Friday, August 9, 2013

Planes (film)

Planes, Klay Hall, DisneyToon Studios.

Synopsis: Dusty is a cropdusting plane who dreams of competing in a famous aerial race. The problem? He is hopelessly afraid of heights. With the support of his mentor Skipper and a host of new friends, Dusty sets off to make his dreams come true.

My thoughts: It doesn't take very long to notice that Planes is a watered-down film. All you need to see is the logo to realize there isn't much to see that's new. A ridiculed dark horse makes his way to the big leagues, realizes he must change to continue the course, and with the help of his friends shows everyone who's the real winner. I'm beginning to wonder if a non-Pixar animated studio will be capable of releasing anything different for a few years (save for the HTTYD and CWACOM sequels).

The similarities, or copies, of ideas in the Cars films were more annoying than engaging, because they didn't often develop past what Pixar did. There are only a few good reasons to see this film, and here is one: watch it to find and list all the references to concepts in Cars (such as a fuel aficionado).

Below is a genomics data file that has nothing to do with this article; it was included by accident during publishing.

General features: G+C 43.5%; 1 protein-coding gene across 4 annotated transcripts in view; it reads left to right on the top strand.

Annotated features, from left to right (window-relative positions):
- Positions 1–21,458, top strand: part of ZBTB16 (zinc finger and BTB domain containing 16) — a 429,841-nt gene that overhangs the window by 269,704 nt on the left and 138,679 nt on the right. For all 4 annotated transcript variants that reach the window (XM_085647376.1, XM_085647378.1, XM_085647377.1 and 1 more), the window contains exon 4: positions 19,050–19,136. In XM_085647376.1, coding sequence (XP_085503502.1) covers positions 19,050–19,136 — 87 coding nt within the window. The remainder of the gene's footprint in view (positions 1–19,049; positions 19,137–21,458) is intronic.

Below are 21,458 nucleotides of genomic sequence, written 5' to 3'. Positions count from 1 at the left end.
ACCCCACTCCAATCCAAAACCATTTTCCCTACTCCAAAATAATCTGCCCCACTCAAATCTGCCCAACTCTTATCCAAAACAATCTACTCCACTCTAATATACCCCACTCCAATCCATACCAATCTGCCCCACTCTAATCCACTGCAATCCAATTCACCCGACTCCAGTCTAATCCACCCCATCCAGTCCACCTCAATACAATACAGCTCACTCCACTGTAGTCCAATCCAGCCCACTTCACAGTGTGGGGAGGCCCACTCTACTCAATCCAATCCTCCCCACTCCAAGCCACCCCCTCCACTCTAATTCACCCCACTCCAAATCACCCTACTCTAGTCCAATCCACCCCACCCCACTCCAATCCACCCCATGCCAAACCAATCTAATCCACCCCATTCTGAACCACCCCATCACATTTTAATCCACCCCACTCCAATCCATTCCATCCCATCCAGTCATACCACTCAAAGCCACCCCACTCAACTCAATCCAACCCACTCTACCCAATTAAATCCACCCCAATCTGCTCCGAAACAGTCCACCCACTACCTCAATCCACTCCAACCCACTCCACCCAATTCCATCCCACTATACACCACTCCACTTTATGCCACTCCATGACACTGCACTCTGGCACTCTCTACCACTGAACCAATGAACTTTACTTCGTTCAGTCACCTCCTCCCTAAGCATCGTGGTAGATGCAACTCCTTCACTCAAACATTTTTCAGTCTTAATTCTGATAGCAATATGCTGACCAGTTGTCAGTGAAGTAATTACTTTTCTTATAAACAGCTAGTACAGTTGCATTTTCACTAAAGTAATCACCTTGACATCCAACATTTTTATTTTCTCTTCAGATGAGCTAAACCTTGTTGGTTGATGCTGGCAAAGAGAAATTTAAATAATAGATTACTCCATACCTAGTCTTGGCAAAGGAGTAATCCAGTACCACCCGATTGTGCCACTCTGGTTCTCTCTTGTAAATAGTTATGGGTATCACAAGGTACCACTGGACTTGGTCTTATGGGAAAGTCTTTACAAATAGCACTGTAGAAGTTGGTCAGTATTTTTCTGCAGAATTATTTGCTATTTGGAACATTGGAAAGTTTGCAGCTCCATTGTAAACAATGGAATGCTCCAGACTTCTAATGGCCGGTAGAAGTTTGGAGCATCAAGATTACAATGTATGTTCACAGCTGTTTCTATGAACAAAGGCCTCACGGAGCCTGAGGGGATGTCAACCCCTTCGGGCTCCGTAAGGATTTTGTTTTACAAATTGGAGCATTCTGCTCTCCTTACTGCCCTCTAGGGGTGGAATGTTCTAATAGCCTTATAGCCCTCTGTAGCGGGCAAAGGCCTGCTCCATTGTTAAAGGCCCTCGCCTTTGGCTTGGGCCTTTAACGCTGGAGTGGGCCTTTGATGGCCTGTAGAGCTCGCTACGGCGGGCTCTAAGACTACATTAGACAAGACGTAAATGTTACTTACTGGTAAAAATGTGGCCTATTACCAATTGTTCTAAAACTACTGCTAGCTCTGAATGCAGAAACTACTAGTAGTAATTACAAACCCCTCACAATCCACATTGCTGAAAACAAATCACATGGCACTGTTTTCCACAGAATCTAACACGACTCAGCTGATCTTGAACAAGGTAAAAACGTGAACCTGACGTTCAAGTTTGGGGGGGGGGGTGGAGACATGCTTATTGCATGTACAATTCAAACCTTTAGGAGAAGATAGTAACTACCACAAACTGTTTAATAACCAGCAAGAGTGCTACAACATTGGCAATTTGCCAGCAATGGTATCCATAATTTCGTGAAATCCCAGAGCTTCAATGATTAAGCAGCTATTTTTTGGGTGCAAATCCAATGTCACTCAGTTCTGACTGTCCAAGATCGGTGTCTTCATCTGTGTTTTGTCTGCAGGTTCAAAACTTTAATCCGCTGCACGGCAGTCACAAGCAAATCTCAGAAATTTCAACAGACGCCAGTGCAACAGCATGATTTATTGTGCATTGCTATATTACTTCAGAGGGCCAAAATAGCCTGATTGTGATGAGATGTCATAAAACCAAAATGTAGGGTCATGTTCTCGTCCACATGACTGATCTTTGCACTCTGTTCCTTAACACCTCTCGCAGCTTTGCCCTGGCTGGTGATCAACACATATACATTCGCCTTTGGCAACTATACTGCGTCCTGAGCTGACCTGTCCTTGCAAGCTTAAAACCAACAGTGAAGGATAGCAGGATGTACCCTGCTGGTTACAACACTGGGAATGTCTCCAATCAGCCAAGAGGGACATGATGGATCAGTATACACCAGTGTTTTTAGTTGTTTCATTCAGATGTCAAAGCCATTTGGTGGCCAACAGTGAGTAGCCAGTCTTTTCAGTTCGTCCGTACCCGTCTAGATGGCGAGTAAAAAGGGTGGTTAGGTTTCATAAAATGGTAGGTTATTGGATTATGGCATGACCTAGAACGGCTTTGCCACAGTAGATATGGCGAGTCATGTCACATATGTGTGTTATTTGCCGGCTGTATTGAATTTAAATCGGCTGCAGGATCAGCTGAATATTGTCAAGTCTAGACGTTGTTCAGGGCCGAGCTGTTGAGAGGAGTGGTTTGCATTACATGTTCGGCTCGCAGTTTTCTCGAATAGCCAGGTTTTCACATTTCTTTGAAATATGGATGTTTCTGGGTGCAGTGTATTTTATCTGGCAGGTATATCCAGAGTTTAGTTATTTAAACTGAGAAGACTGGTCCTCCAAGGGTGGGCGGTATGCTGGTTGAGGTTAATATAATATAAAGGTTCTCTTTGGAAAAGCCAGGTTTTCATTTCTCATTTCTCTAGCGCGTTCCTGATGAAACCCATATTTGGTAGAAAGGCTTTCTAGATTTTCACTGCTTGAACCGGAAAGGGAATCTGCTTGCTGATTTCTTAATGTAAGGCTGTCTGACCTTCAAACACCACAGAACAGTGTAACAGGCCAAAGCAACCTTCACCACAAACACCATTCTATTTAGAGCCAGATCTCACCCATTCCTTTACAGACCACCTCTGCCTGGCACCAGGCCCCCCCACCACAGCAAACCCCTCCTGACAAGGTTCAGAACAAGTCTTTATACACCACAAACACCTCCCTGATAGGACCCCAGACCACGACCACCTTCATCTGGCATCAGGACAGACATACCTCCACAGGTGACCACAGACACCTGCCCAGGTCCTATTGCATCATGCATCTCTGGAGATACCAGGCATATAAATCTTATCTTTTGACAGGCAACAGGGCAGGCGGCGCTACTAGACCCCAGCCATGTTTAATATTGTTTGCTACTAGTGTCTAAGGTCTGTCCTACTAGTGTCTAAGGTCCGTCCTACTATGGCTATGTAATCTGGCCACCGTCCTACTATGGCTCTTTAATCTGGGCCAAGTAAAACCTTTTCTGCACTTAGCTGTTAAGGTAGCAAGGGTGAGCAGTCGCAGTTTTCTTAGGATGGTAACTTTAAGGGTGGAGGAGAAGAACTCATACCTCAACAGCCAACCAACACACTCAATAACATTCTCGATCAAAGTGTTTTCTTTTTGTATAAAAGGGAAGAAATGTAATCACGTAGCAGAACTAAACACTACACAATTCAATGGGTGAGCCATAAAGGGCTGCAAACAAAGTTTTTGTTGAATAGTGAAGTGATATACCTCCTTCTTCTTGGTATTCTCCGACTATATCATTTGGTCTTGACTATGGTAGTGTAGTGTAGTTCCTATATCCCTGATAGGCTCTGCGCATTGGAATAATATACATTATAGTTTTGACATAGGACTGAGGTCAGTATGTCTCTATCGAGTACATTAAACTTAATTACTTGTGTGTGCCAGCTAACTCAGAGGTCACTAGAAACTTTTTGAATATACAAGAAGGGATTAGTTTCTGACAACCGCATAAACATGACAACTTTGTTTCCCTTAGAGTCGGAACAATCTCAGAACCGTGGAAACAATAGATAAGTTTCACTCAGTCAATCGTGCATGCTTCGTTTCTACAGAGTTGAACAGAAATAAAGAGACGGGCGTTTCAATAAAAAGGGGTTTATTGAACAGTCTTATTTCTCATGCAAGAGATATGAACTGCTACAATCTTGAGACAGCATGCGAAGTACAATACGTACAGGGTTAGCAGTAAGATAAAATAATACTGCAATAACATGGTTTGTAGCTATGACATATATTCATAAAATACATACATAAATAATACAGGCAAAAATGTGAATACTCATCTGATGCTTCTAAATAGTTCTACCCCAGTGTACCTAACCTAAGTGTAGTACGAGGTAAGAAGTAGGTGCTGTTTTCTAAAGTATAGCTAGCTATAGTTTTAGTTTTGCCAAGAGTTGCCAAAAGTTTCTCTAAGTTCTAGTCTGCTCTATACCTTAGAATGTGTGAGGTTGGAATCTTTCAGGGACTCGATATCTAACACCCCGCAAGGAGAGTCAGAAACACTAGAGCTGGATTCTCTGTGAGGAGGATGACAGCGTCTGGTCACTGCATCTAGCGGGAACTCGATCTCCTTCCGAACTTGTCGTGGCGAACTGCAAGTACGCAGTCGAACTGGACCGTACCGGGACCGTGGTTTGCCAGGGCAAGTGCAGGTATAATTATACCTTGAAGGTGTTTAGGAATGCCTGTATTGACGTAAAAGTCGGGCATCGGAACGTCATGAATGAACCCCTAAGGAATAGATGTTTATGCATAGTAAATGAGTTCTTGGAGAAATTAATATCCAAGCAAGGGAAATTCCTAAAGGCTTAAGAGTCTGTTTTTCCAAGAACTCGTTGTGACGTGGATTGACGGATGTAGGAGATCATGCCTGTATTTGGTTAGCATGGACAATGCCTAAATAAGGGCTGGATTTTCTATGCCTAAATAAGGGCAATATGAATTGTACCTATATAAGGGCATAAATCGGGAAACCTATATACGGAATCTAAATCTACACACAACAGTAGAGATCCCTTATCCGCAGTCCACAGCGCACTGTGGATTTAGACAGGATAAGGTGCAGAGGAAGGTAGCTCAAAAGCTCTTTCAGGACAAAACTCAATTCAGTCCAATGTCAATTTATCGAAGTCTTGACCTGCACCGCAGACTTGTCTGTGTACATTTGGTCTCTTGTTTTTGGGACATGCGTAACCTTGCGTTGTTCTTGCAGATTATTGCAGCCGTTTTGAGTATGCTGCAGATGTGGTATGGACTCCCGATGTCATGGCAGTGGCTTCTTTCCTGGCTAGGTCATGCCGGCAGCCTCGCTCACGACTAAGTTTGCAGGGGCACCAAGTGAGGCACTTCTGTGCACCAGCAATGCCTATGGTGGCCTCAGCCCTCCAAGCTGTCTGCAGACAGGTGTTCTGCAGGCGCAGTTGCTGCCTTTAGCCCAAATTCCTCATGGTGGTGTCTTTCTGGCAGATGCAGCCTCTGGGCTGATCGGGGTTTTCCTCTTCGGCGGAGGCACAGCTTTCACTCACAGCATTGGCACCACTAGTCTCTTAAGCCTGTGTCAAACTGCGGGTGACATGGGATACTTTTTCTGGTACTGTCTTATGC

There is one concept that I enjoyed seeing developed, only because Cars 2 showed such a limited scope. This concept is travel, seeing the world, beautiful views and different cultures. Because the race is all around the world, you get to see many, many places, and the vehicles that live there. My absolute favorite was the German bar, so watch for it if you choose to view Planes.